Effects of the proportion of supplemental dietary crude protein supplied by urea on performance and carcass characteristics of finishing beef cattle fed steam-flaked corn-based diets with Sweet Bran® wet corn gluten feed

dc.creatorRicheson, John T
dc.date.available2011-02-18T20:12:09Z
dc.date.issued2004-05
dc.degree.departmentAnimal Scienceen_US
dc.description.abstractAn experiment was conducted to examine the effects of urea level in steam-flaked corn-based diets containing 25%) (DM basis) Sweet Bran® wet corn gluten feed (WCGF) on performance and carcass characteristics of beef steers. British x Continental steers were blocked by BW (average initial BW = 402.76 kg ± 10.75; n = 240) and assigned to one of three dietary treatments, which consisted of three different ratios (N basis) of urea:cottonseed meal provided in the supplemental CP: (1) 33%)urea:67%) cottonseed meal (33%); (2) 67%) urea:33% cottonseed meal (67%); and (3) 100%) urea:0%) cottonseed meal (100%). Eight pens per treatment were arranged in a randomized complete block design. Performance and carcass data were analyzed using mixed model procedures of S AS (SAS Institute, Cary, NC), with pen designated as the experimental unit and block as the random effect. There was a quadratic (P = 0.06) effect of the proportion of urea in supplemental CP on ADG from d 0 to 56, as steers fed the 33% diet gained less than cattle fed either the 67 or 100%) treatment. From d 0 to 112, ADG increased linearly (P = 0.09) with increasing proportion of urea provided in the supplement. For the overall feeding period, but especially early in the feeding period, ADG was numerically greatest in the steers fed the diet with 67%) urea:33%) cottonseed meal. Average daily DM intake (DMI) was affected linearly (P = 0.001), by urea level, as cattle fed the 33%) treatment consumed less than those fed the 67 or 100%> treatments from d 0 to 28. For the entire feeding period, DMI tended (P = 0.14) to increase linearly with increasing proportion of urea. There was a quadratic effect on gain:feed ratio from d 0 to end; steers fed the diet containing 67% urea:33%. cottonseed meal gained more efficiently (P = 0.09) than those fed the 33%) diet, whereas gain:feed by steers fed the 100%) treatment did not differ from that of steers in the other two treatments. Furthermore, there was a tendency for a quadratic effect (P = 0.14) of urea level relative to hot carcass weight (HCW). Average HCW was 393.0 kg for the 67% treatment, whereas the 33%) treatment averaged 384.3 kg, with an intermediate value of 390.5 kg for the 100%) treatment. Percentage of internal fat was least (P = 0.10, linear effect of urea level) for the 33%) diet. There were no treatment effects for yield grade, dressing percent, percentage of cattle grading USD A Choice, marbling score, backfat thickness, or longissimus muscle area. Incidence of liver abscess did not differ (P = 0.30) among the three treatments; however, the 33% treatment had a numerically higher rate (12.25%) than the 67% (8.26%)) and the 100% (7.50%) treatments. Results indicate that when feeding a finishing diet based on steam-flaked corn that contains 25%o (DM basis) Sweet Bran® WCGF, providing supplemental CP with a ratio of at least 67%) urea:33%o cottonseed meal improves ADG and feed efficiency compared with 33%) urea:67%> cottonseed meal.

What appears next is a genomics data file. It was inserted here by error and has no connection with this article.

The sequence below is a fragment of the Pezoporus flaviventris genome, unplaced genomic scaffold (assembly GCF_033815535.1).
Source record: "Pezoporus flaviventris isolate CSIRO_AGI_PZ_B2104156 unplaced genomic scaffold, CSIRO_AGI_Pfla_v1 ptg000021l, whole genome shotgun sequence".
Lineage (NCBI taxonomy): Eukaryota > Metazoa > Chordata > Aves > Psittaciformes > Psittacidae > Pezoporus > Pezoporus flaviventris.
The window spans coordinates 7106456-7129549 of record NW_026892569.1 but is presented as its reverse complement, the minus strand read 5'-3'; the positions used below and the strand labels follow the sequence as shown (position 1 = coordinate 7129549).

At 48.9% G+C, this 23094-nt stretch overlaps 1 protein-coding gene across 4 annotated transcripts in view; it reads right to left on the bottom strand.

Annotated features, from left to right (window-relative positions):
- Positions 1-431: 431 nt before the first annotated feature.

dc.format.mimetypeapplication/pdf
dc.identifier.urihttp://hdl.handle.net/2346/13188en_US
dc.language.isoeng
dc.publisherTexas Tech Universityen_US
dc.rights.availabilityUnrestricted.
dc.subjectUrea as feed -- Physiological effecten_US
dc.subjectBeef cattle -- Feeding and feedsen_US
dc.subjectRuminants -- Physiology -- Metabolism -- Nutritionen_US
dc.subjectBeef cattle -- Carcassesen_US
dc.subjectProteinsen_US
dc.subjectCorn as feeden_US
dc.subjectWheat germen_US
dc.titleEffects of the proportion of supplemental dietary crude protein supplied by urea on performance and carcass characteristics of finishing beef cattle fed steam-flaked corn-based diets with Sweet Bran® wet corn gluten feed
dc.typeThesis
thesis.degree.departmentAnimal Science
thesis.degree.departmentAnimal and Food Science
thesis.degree.disciplineAnimal Science
thesis.degree.grantorTexas Tech University
thesis.degree.levelMasters
thesis.degree.nameM.S.

Files

Original bundle

Now showing 1 - 1 of 1
Loading...
Thumbnail Image
Name:
31295019476851.pdf
Size:
1.66 MB
Format:
Adobe Portable Document Format